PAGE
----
By Donald Wittkowski
Paula Lilly estimates she’s lost between 30 percent and 40 percent of her customer base at her Pink Gator boutique.
Hank Ruxton, owner of the Hank Sauce restaurant, says he’s suffered a hit to his business, too.
And Eric Montanari is wondering whether he should have waited a few more weeks to have the grand opening for his new Fishin’ Pier Grille restaurant.
It’s easy to understand why they are concerned. Business at their places has been, well, abridged.
Along with other businesses located in the Townsends Inlet section of Sea Isle City, they have been hurt by the closure of the Townsends Inlet Bridge.
When the bridge was shut down April 2 for three weeks of construction, it effectively cut them off from their customer base in neighboring Avalon.
“It definitely hurts us,” Lilly said of her trendy boutique on Landis Avenue between 86th and
87th streets. “We have a lot of local customers in Avalon, about 30 to 40 percent. It really cuts that off.”
Montanari celebrated the grand opening of his Fishin’ Pier Grille last week in the same building as the Pink Gator. He is still trying to gauge just how much the bridge’s closure has affected his business. But already, he is having second thoughts about launching a new restaurant while the bridge is still shut down.
“If I had known before about the bridge being closed, maybe I would not have opened for two more weeks,” Montanari said.
Montanari said he isn’t quite sure at this point whether the bridge’s closing has had a direct impact on his restaurant. But he does know that business has definitely been slow since he opened.
“I can’t give you an honest answer at this time. Maybe it has, maybe it hasn’t,” he said in an interview Saturday. “But I think it hurts us, because customers in Avalon aren’t going to drive all the way around to get here.”
People in Avalon now have to make a long, circuitous trip up Route 9 or the Garden State Parkway to get to Sea Isle, instead of having a quick, direct hop over the Townsends Inlet Bridge.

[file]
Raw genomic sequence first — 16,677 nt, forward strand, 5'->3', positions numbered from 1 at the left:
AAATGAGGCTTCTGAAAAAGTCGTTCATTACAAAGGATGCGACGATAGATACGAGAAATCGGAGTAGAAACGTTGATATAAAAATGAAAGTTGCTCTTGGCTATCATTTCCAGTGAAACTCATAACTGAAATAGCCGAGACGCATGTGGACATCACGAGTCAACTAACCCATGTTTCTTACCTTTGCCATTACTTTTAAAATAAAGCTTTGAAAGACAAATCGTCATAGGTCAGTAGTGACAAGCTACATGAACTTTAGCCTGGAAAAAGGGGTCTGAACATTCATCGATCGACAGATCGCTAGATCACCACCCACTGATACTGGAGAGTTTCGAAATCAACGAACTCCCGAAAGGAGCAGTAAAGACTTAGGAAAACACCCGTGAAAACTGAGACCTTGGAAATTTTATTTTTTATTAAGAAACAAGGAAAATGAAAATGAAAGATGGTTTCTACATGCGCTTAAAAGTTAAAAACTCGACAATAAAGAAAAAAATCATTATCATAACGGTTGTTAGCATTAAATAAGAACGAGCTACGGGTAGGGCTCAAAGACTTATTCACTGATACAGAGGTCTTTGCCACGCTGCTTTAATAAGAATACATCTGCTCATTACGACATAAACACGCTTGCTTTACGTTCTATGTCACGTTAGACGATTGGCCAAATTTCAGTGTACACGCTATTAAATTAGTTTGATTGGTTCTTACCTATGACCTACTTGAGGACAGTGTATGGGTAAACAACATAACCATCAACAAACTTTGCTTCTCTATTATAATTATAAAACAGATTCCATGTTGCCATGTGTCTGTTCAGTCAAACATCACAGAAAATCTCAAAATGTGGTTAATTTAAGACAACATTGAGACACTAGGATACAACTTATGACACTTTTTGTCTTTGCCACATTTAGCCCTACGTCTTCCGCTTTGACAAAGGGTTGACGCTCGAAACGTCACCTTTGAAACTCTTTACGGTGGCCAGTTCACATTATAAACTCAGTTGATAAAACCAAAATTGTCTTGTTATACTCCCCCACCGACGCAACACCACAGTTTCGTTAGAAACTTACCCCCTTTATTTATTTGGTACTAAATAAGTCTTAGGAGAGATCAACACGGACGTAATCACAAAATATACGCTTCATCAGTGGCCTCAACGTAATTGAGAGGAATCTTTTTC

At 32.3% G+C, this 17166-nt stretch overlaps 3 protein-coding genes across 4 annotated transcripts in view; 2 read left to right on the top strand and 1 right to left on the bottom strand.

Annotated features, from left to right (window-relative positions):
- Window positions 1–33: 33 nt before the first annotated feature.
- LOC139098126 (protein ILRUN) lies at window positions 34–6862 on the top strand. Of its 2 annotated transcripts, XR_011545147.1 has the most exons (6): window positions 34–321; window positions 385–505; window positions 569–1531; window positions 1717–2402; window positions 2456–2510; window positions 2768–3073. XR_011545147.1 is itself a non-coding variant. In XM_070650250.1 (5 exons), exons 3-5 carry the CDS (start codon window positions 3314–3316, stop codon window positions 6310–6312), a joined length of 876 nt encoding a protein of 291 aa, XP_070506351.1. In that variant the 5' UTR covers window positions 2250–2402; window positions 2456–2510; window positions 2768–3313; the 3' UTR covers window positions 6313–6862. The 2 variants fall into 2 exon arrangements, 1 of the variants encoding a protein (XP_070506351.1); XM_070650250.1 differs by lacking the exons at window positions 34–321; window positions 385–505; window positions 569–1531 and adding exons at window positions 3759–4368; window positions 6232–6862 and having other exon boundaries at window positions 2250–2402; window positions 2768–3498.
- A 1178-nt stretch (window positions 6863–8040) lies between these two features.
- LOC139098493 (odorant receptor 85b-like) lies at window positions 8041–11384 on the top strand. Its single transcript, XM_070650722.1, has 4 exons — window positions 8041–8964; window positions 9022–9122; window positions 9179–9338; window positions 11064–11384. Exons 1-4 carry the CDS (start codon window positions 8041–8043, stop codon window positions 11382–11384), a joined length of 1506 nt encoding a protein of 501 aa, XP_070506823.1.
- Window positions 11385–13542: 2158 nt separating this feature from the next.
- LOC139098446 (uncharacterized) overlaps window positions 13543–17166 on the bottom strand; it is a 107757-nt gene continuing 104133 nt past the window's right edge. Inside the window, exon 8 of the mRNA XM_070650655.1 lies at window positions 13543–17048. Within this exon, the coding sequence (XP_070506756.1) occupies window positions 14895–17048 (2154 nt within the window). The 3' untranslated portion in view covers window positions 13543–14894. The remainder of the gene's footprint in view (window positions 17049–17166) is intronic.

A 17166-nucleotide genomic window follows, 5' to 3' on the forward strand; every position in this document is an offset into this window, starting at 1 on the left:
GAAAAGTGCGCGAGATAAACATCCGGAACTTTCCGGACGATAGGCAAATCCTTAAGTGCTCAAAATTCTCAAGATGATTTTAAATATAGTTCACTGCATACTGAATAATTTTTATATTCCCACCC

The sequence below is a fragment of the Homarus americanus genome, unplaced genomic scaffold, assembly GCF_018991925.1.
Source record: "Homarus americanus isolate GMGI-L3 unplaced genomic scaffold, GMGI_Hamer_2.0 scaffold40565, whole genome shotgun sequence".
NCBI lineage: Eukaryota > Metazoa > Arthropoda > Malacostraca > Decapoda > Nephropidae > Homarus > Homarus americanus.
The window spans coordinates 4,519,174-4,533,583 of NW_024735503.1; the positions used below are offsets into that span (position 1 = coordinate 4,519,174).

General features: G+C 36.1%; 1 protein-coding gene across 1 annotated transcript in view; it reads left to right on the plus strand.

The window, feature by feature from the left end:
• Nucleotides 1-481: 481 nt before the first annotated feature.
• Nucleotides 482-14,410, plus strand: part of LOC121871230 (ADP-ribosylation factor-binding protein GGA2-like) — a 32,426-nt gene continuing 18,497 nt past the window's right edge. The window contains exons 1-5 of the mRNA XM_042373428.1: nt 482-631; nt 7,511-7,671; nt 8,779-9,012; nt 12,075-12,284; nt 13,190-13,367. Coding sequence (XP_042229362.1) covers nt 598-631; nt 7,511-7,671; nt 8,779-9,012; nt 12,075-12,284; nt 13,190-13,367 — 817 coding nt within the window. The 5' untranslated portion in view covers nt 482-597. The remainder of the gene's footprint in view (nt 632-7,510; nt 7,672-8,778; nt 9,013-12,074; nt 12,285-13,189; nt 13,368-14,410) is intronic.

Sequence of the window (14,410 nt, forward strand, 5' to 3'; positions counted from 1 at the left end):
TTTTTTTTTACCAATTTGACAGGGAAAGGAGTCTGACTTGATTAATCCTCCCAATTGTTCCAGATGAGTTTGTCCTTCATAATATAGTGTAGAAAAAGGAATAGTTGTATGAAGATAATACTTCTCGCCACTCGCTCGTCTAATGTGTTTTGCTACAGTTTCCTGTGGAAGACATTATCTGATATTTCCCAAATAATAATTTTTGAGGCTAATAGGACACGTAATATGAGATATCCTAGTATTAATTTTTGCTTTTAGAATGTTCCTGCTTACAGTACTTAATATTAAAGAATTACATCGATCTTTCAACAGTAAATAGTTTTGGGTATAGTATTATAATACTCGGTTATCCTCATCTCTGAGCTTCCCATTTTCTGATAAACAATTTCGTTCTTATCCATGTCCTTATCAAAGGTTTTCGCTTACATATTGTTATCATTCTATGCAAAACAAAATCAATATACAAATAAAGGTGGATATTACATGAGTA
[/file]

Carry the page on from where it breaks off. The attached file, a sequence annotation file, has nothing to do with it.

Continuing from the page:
Ruxton, whose Hank Sauce casual restaurant has been in business for seven years at 86th Street and Landis Avenue, echoed Montanari’s comments about customers not wanting to make a roundabout drive between Sea Isle and Avalon.
“The beach tourists who come here like to drive straight up the island. They’re not going to backtrack all the way around,” Ruxton said.
Ruxton noted he is fortunate to have such a strong, local following in Sea Isle to keep his restaurant going while the bridge remains closed.
Without the local customers to sustain him, he said he would have “seriously considered” holding off until Mother’s Day to open his restaurant for the spring season.
“This is going to affect every person here,” he said of the impact of the bridge being closed. “Hopefully, they will reopen it soon.”
The Cape May County Bridge Commission, which operates the Townsends Inlet Bridge, has closed it for approximately three weeks to install new steel railings along the sides of the span. The project is part of a $2.7 million maintenance overhaul to make the nearly 80-year-old bridge safer.
The bridge has been closed because it is simply too narrow to accommodate the construction work and motor vehicle traffic at the same time, the county explained in a press release.
When the bridge reopens to traffic in about three weeks, the maintenance project will still continue. All of the work is scheduled to be finished by this June.
The county’s press release said traffic will have to squeeze through one narrow lane when the bridge reopens. Temporary red lights installed on the bridge will control the flow of vehicles through one alternating lane of traffic.
“Due to the narrow width of the existing bridge, the one lane of traffic being maintained on the bridge will only be 10 feet in width, thus there is no room for error,” the press release warned. “The one-lane operation for traffic is expected to run until June 2018. Motorists are advised to drive with care when passing through the construction zone.”
Drivers have enjoyed some modest financial benefits from the project. The $1.50 toll has been lifted during the construction work. But instead of stopping at the toll plaza, motorists have to endure the inconvenience of having to wait for the traffic lights.
The current shutdown of the Townsends Inlet Bridge is just the latest in a string of closings in recent years for structural, maintenance or road-related work on the antiquated span. In 2017, it was closed from April to late June for emergency repairs after structural cracks and deterioration were discovered during an underwater inspection.
Discussions continue on long-range plans to replace the bridge, which was built in 1939 during former President Franklin D. Roosevelt’s administration. Currently, there is no money available to pay the estimated $105 million to $175 million cost for a new bridge.
Sea Isle and county officials have estimated it would take between three and 10 years for the planning, permitting and construction of a new bridge, once the funding is found.